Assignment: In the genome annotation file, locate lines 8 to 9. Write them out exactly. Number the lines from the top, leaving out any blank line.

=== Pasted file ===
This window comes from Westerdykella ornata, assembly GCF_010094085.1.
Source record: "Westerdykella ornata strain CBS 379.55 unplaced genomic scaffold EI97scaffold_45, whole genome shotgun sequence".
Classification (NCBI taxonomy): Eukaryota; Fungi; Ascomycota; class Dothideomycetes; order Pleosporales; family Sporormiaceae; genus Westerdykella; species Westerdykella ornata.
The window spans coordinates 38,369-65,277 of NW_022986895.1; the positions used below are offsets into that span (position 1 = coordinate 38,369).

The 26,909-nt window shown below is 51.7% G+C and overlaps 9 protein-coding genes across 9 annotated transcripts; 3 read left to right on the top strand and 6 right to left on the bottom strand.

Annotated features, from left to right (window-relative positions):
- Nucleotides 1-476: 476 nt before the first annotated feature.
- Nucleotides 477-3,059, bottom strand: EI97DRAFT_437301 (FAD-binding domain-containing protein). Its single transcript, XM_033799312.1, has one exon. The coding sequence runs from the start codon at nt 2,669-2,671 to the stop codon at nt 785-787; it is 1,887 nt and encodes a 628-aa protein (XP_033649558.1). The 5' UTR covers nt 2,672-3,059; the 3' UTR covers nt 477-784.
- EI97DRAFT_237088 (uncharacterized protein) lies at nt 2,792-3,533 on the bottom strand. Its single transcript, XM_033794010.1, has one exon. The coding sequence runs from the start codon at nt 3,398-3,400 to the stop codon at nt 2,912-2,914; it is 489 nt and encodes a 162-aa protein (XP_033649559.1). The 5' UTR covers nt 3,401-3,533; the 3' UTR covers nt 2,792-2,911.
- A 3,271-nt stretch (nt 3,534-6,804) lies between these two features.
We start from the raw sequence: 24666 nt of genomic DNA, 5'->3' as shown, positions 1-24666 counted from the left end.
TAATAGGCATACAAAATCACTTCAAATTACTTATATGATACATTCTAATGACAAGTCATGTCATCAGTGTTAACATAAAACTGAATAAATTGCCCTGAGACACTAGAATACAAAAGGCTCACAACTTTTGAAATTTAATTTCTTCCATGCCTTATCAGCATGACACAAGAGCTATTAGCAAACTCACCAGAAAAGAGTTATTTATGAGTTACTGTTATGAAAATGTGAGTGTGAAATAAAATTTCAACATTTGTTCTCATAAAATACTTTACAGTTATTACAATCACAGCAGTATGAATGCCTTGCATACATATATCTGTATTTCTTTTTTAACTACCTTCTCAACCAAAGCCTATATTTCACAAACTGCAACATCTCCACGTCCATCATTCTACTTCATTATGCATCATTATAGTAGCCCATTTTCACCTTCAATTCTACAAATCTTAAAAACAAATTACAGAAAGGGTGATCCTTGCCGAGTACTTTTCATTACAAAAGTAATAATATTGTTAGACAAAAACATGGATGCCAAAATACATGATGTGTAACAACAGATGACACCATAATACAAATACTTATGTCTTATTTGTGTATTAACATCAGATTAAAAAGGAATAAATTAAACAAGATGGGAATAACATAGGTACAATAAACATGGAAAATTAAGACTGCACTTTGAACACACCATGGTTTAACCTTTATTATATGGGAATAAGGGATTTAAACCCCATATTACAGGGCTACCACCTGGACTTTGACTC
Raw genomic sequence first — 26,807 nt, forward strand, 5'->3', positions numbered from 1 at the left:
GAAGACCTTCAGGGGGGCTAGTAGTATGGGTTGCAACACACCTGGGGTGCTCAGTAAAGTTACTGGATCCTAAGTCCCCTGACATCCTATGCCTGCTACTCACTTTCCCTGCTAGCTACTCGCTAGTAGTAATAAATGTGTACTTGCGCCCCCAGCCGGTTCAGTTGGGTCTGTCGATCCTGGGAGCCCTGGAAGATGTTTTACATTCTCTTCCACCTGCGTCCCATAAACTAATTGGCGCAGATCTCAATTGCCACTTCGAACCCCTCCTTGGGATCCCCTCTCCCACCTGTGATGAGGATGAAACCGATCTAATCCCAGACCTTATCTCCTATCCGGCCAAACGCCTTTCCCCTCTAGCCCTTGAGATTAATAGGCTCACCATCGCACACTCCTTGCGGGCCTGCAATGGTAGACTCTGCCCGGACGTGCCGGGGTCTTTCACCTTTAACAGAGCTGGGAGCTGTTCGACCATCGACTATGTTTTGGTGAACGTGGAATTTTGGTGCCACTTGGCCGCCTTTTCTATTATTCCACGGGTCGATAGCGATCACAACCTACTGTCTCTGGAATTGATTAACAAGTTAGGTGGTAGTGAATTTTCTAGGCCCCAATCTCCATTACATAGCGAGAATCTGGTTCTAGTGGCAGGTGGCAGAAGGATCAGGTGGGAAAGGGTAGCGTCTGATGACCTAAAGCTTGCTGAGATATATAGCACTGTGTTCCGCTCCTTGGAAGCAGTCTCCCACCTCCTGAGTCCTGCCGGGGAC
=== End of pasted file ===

- Nucleotides 477-3,059, bottom strand: EI97DRAFT_437301 (FAD-binding domain-containing protein). Its single transcript, XM_033799312.1, has one exon. The coding sequence runs from the start codon at nt 2,669-2,671 to the stop codon at nt 785-787; it is 1,887 nt and encodes a 628-aa protein (XP_033649558.1). The 5' UTR covers nt 2,672-3,059; the 3' UTR covers nt 477-784.
- EI97DRAFT_237088 (uncharacterized protein) lies at nt 2,792-3,533 on the bottom strand. Its single transcript, XM_033794010.1, has one exon. The coding sequence runs from the start codon at nt 3,398-3,400 to the stop codon at nt 2,912-2,914; it is 489 nt and encodes a 162-aa protein (XP_033649559.1). The 5' UTR covers nt 3,401-3,533; the 3' UTR covers nt 2,792-2,911.